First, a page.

Seemingly without hibiscus

The bell determines ears a perimeter of fig adjacent pears. So many rocks, needing rock shoes. Red. So many dry shrubberies, hosting cicada shape-shift maraca. Ding dong, the happy bells rings after morning death bell. Dong, ding, dong ding, a ling a ting. Cats walk around in the playground. There are boat dogs.

Feeling heaps bell among this raw variety.

21 responses to Seemingly without hibiscus

      • Jessie Martinovic – Author

        There are heaps of bumble bees here actually, so cute, they are so heavy and hard to fly ha-ha

      • Did you know old Celtic ways insist that you must tell the bees of birth, deaths and marriages otherwise they fly away. I’d say, in summer months Shirl talks to the bees more than she does for to me!

      • mikesteeden

        She has created a bee friendly garden out of nothing…I take my hat off to her…only of the 4 hats I possess, she has nicked 3, and a seagull shat on the other rather putting me off wearing it again!

      • Jessie Martinovic – Author

        Oh, good on you Shirl. I remember my zucchinis one year never worked, because we had no bees… I had to hand pollinate them with cotton buds. They are very important!

        Hats are also a great invention. You can wash the shit off you know?

      • Jessie Martinovic – Author

        oh yeah, I’d imagine velvet to be difficult in removal of such soiled states.

  1. I love church bells, and used to live in a house right next door to a church. The bells would toll on the quarter, half, three-quarter, and hour. Some people find this intensely intrusive, but I liked it.

    • Jessie Martinovic – Author

      Yeah I don’t mind it. Except, everything I did, or do creatively would have then to bell. Maybe it would loose significance after a while.

      You don’t need a watch, that’s for sure!

      • When I used to retreat at a Buddhist monastery, then from the gardens you could hear the sound of bells from the nearby Catholic church chime every quarter. I often would hallucinate the sound of their bells into existence, and it got to the point where I couldn’t tell the real bells apart from the ones I imagined. It sounds crazy, I know, but is to do with being deeply concentrated and the mind’s capacity to create sensory imagery as accurately as the original phenomenon. This is how people who are into earth magic and the like are able to go into forests and conjure up the presence of wild beasts, mythical creatures, and so forth. Anyway, all I managed were bells and blue geometric shapes.

      • Jessie Martinovic – Author

        How intresting. The mind never ceases to amaze me, and I wouldn’t doubt for a second it could so such things. All depending on intent too.

        Bells and blue geometric shapes.

      • Yes, known as ‘Nimitta’, or ‘marks of concentration’. It’s really quite a phenomenon, and I could move what appeared, for all the world, to be solid blue forms around the room just by willing them to move. So, this wasn’t something occurring in closed-eye meditation, but in a perfectly wakeful and highly lucid state. People who are into the occult develop this skill and can do far more exotic things, but I was strongly advised it was just a trap and inhibited progress. It’s very alluring, but not conducive to insight or learning.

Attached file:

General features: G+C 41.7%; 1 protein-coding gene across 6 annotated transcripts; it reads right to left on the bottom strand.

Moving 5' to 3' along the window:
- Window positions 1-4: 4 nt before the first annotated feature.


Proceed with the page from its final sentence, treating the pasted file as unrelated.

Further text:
• Jessie Martinovic – Author

        ‘Its very alluring, but not conductive to insight or learning’- this is an incredible statement. I find, also with such things as manifestation and other likes, when people clear, and realize they ultimately can create what they want. See the word, want. Anyway, they get all excited. I mean there is nothing wrong with want, but ultimately it refracts, creating a seperatness or inability to accept everything as is.

        Its funny, because, being around all these icecreams, reminded me of my first exhibition, which I had at an ice-cream shop back in Adelaide. Take-two ice creamery. The title of the exhibition was called ‘As is’.

        Power is interesting indeed, but ultimately surrendering to the overwhelming, uninhibited phenomena of now is just so much more gooda. If that is a word. Perhaps I’ll manifest it as such. Why snot!

  2. shehannemoore

    Mike Steeden I was thinking of that tradition the other day. Spooky. A pity about yir hat mind. Lovely bells. Sort of happy. And the crickets gave that buzzing air.

    • Jessie Martinovic – Author

      The bee tradition? I am quite lost what you mean about my hat, also, did I mention something about hats ha-ha?

      The bells are between horror film and pleasant happiness times. The feeling alternates for me, with every ring.

      • They have their own rhythm do bells. And yes they can ring wildly, be mournful or sound happy. Ha ha re the bees. No I saw Mike had said something about telling the bees of deaths and births…yeah a good way to bring on your own death by getting stung by the whole hive. Funny how I was thinking not long before about this book I read once called Gone To Earth and it has a whole bit in it about that tradition. THEN I came on here and saw his comment. Of course bees yeah…he sure has one in his bonnet right now what with the seagulls shitting on his only hat!

      • Jessie Martinovic – Author

        ha-aha-ha! of course that’s the way it goes, as everybody knows. Should have gone to specsavers!

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